In South India, Chefs are passionate about spice & herbs and want them in the fore front, they are not sure if they want to pair the same. In North India, Pairing is widely accepted, so much so that Whisky & Food is being paired with food most times.
According to Chef Amit Chowdhury, Executive Chef, The Taj Mahal Hotel, New Delhi,
“Traditional Indian food will always remain the first choice and preferred the world over. Even across India, traditional Indian dishes will stay as the first choice. Things like gravies of Masala`s, Dry Fruit based sauces, creamy textures, etc. will dominate the palate. Though now, people are moving away from oily gravies to enjoy light sauces and fresh produce. They are evolving to enjoy & appreciate the lightness in the food, softer ingredients & whilst herbs and spices are still being used, focus is more on lightness and extracting flavours.”
I still remember when I had introduced India to the art of Whisky pairing with Food, way back in 2007, things did not quite happen. Initially the pairing didn’t work, since traditional Indian food had oil, spices coating the tongue, textures numbing our palate, it just didn’t seem to work with whisky. Though, over the years, I felt that different malts with their distinctive flavours, were a good pairing with Whiskies. We worked with various styles of whiskys` and felt that most whiskies were quite complimenting.
Modern Indian Cuisine highlights the traditional Indian dishes. It captures the primary flavours, accentuates certain ingredients and presents the dishes in a more contemporary manner. To create a distinction, the presentation is more distinctive and appealing. Sensibilities of the European palate are also kept in mind, thus ensuring that spices are placed in moderation. Modern Indian Cuisine is the usage of cooking techniques from India and combining them with ingredients from around the world to craft innovative food. It won’t simply be beautifully plated food; it is also one of the most flavorsome and weaves a story around the chefs and their style of cooking. It also involves using traditional locally sourced ingredients and presenting them to cater to an international palate.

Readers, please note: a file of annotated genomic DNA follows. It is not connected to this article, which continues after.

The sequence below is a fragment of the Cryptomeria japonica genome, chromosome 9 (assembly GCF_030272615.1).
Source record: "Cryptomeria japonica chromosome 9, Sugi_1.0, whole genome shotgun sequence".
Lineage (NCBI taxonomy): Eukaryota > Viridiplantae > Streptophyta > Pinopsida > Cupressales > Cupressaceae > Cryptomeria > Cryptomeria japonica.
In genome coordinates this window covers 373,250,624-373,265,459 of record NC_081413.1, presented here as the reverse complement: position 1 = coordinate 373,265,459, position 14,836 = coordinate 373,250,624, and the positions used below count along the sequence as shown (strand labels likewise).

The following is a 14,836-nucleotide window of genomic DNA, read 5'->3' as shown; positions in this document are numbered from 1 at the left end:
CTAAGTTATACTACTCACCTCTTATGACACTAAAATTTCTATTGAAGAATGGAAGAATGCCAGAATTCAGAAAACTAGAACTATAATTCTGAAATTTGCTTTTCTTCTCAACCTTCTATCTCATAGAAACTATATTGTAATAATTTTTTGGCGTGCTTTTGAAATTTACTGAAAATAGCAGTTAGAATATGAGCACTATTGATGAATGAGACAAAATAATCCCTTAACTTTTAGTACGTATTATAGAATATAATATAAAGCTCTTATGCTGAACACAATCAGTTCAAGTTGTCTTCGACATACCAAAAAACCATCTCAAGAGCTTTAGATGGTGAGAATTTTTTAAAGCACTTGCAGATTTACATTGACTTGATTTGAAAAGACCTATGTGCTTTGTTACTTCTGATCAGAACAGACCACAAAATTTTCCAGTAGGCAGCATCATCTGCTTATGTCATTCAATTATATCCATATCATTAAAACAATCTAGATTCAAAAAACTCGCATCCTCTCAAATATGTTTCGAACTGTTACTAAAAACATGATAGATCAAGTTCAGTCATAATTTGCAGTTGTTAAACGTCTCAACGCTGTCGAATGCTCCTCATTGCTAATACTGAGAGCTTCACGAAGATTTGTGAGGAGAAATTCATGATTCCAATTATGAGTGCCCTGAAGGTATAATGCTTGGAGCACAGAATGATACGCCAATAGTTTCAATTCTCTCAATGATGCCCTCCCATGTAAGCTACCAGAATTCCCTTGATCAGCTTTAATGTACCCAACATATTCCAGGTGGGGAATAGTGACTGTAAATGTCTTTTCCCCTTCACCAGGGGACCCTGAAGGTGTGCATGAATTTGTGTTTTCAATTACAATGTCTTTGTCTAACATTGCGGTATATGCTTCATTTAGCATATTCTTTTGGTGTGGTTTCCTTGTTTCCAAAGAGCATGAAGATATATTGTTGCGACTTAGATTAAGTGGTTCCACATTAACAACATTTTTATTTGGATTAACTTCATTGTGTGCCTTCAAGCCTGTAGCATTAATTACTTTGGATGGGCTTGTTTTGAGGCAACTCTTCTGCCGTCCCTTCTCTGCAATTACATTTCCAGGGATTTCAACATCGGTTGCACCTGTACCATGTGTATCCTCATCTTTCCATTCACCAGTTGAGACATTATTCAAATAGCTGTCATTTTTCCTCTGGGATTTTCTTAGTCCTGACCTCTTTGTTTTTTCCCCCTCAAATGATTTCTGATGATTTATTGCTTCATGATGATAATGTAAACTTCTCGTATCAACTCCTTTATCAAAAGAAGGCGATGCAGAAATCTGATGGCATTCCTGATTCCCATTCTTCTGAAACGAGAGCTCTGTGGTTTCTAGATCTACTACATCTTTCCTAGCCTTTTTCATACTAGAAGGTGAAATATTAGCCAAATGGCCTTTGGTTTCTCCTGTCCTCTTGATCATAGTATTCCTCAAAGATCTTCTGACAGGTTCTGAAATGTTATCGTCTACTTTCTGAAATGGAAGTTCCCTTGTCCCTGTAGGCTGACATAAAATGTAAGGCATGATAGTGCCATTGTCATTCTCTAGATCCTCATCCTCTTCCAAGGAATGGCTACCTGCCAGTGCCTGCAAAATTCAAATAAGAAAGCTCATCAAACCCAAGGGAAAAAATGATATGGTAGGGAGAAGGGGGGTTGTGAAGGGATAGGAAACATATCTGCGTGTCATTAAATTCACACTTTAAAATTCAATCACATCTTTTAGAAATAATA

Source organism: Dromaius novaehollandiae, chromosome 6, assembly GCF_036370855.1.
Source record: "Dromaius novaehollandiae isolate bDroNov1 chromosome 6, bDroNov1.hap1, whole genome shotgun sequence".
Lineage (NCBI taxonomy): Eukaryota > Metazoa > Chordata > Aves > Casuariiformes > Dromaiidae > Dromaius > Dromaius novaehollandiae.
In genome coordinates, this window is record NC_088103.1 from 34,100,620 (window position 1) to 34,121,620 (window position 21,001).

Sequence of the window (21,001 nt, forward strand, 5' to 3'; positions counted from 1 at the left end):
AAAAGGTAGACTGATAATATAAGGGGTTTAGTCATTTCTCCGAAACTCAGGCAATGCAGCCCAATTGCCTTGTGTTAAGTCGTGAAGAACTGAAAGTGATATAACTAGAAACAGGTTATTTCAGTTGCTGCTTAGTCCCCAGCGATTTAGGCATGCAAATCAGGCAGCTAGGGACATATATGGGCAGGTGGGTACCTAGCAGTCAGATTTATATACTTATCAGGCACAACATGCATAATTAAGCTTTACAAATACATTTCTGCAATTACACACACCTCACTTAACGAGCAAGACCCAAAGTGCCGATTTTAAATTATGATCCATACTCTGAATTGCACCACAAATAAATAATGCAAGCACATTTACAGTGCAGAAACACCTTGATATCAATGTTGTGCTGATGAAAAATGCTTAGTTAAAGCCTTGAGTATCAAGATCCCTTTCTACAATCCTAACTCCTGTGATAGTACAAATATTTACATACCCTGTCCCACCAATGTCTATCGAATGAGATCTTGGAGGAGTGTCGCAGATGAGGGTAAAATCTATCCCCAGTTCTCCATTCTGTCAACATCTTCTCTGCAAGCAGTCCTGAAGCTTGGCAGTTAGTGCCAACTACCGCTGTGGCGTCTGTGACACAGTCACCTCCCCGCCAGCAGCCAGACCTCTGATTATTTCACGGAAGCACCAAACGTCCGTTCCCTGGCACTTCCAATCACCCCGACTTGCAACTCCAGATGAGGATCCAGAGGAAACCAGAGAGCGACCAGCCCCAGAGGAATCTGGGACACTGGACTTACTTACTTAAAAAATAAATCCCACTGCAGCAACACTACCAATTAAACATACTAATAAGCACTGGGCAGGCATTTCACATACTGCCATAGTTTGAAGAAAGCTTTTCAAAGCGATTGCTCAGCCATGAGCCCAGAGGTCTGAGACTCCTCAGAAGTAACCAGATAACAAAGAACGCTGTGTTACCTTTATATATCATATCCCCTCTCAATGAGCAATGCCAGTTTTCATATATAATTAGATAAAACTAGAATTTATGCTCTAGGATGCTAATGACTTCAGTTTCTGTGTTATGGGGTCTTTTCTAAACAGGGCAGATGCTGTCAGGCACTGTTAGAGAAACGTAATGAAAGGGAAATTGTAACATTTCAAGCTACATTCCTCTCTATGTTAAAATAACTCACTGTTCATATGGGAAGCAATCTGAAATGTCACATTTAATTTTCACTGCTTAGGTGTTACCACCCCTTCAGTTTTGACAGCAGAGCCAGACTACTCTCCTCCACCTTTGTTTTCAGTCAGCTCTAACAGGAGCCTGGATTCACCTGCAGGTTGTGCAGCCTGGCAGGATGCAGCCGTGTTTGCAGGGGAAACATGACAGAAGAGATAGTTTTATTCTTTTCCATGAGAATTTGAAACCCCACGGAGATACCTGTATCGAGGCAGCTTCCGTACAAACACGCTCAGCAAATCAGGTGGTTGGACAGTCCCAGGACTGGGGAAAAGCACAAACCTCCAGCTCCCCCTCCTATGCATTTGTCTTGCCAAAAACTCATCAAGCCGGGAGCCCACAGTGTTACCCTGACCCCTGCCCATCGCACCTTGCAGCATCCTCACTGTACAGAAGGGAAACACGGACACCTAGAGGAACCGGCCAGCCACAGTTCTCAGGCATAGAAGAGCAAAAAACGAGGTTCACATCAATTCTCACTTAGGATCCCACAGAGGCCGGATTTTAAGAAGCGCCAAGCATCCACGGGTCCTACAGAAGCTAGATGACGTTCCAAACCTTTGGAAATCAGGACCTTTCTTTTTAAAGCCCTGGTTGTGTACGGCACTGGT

Besides appreciating & drawing inspiration from traditional Indian dishes, regional cuisine and Indian ingredients, Modern Indian cuisine also ensures that the base taste, remains the same. Interesting the play is on adding condiments to the main dish, rather than as an add-on.
Whilst, traditionally, we enjoy shared portions, Modern Indian Cuisine offers smaller and individual portions, thus appealing to an International audience, besides ensuring that each guest, can enjoy multiple dishes. Dishes from different parts of the country are on offer, most of them being, light & flavourful and being presented in an appealing manner.
We curated a Whisky & Indian cuisine showcase, with one example each of both the cuisine and discovered that both cuisine, have a remarkable relationship with Whisky, India`s national beverage.